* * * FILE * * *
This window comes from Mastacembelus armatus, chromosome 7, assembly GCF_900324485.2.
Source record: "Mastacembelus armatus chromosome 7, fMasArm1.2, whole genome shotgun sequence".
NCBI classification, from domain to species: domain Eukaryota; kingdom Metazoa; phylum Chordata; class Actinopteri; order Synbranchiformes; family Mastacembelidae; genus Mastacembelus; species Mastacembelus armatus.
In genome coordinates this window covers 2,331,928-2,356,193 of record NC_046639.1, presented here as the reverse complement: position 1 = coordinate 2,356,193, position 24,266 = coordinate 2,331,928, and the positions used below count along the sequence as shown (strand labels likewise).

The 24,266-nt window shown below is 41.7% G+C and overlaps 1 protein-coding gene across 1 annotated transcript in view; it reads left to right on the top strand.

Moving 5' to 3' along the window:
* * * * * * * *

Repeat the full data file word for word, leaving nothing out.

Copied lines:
This window comes from Mastacembelus armatus, chromosome 7, assembly GCF_900324485.2.
Source record: "Mastacembelus armatus chromosome 7, fMasArm1.2, whole genome shotgun sequence".
NCBI classification, from domain to species: domain Eukaryota; kingdom Metazoa; phylum Chordata; class Actinopteri; order Synbranchiformes; family Mastacembelidae; genus Mastacembelus; species Mastacembelus armatus.
In genome coordinates this window covers 2,331,928-2,356,193 of record NC_046639.1, presented here as the reverse complement: position 1 = coordinate 2,356,193, position 24,266 = coordinate 2,331,928, and the positions used below count along the sequence as shown (strand labels likewise).

The 24,266-nt window shown below is 41.7% G+C and overlaps 1 protein-coding gene across 1 annotated transcript in view; it reads left to right on the top strand.

Moving 5' to 3' along the window: